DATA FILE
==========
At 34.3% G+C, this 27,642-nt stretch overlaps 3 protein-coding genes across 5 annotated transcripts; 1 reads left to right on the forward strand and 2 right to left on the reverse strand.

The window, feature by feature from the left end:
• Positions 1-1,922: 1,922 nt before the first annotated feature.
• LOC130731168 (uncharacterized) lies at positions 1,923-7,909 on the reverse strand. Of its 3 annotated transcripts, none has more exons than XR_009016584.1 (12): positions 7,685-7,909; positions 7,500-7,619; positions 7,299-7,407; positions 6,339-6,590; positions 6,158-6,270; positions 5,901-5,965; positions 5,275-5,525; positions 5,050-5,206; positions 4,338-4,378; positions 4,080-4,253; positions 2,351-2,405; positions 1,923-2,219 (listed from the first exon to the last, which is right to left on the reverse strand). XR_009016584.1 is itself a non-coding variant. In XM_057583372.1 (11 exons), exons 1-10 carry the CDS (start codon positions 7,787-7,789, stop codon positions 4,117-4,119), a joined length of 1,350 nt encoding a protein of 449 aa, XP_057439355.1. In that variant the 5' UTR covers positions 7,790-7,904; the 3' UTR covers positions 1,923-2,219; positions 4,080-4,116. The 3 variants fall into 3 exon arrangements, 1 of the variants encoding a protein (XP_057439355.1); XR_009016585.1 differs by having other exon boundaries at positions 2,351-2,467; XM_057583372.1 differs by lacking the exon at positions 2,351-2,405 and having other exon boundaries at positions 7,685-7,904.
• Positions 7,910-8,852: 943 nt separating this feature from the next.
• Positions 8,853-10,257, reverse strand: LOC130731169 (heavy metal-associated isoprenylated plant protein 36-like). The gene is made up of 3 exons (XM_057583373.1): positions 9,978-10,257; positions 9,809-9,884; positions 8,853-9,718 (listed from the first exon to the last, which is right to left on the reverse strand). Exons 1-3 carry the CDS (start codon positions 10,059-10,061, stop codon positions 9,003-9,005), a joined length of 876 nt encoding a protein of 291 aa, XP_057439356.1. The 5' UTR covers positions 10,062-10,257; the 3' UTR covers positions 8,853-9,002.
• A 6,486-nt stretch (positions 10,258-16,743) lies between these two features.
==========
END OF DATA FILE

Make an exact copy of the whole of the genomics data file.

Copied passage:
At 34.3% G+C, this 27,642-nt stretch overlaps 3 protein-coding genes across 5 annotated transcripts; 1 reads left to right on the forward strand and 2 right to left on the reverse strand.

The window, feature by feature from the left end:
• Positions 1-1,922: 1,922 nt before the first annotated feature.
• LOC130731168 (uncharacterized) lies at positions 1,923-7,909 on the reverse strand. Of its 3 annotated transcripts, none has more exons than XR_009016584.1 (12): positions 7,685-7,909; positions 7,500-7,619; positions 7,299-7,407; positions 6,339-6,590; positions 6,158-6,270; positions 5,901-5,965; positions 5,275-5,525; positions 5,050-5,206; positions 4,338-4,378; positions 4,080-4,253; positions 2,351-2,405; positions 1,923-2,219 (listed from the first exon to the last, which is right to left on the reverse strand). XR_009016584.1 is itself a non-coding variant. In XM_057583372.1 (11 exons), exons 1-10 carry the CDS (start codon positions 7,787-7,789, stop codon positions 4,117-4,119), a joined length of 1,350 nt encoding a protein of 449 aa, XP_057439355.1. In that variant the 5' UTR covers positions 7,790-7,904; the 3' UTR covers positions 1,923-2,219; positions 4,080-4,116. The 3 variants fall into 3 exon arrangements, 1 of the variants encoding a protein (XP_057439355.1); XR_009016585.1 differs by having other exon boundaries at positions 2,351-2,467; XM_057583372.1 differs by lacking the exon at positions 2,351-2,405 and having other exon boundaries at positions 7,685-7,904.
• Positions 7,910-8,852: 943 nt separating this feature from the next.
• Positions 8,853-10,257, reverse strand: LOC130731169 (heavy metal-associated isoprenylated plant protein 36-like). The gene is made up of 3 exons (XM_057583373.1): positions 9,978-10,257; positions 9,809-9,884; positions 8,853-9,718 (listed from the first exon to the last, which is right to left on the reverse strand). Exons 1-3 carry the CDS (start codon positions 10,059-10,061, stop codon positions 9,003-9,005), a joined length of 876 nt encoding a protein of 291 aa, XP_057439356.1. The 5' UTR covers positions 10,062-10,257; the 3' UTR covers positions 8,853-9,002.
• A 6,486-nt stretch (positions 10,258-16,743) lies between these two features.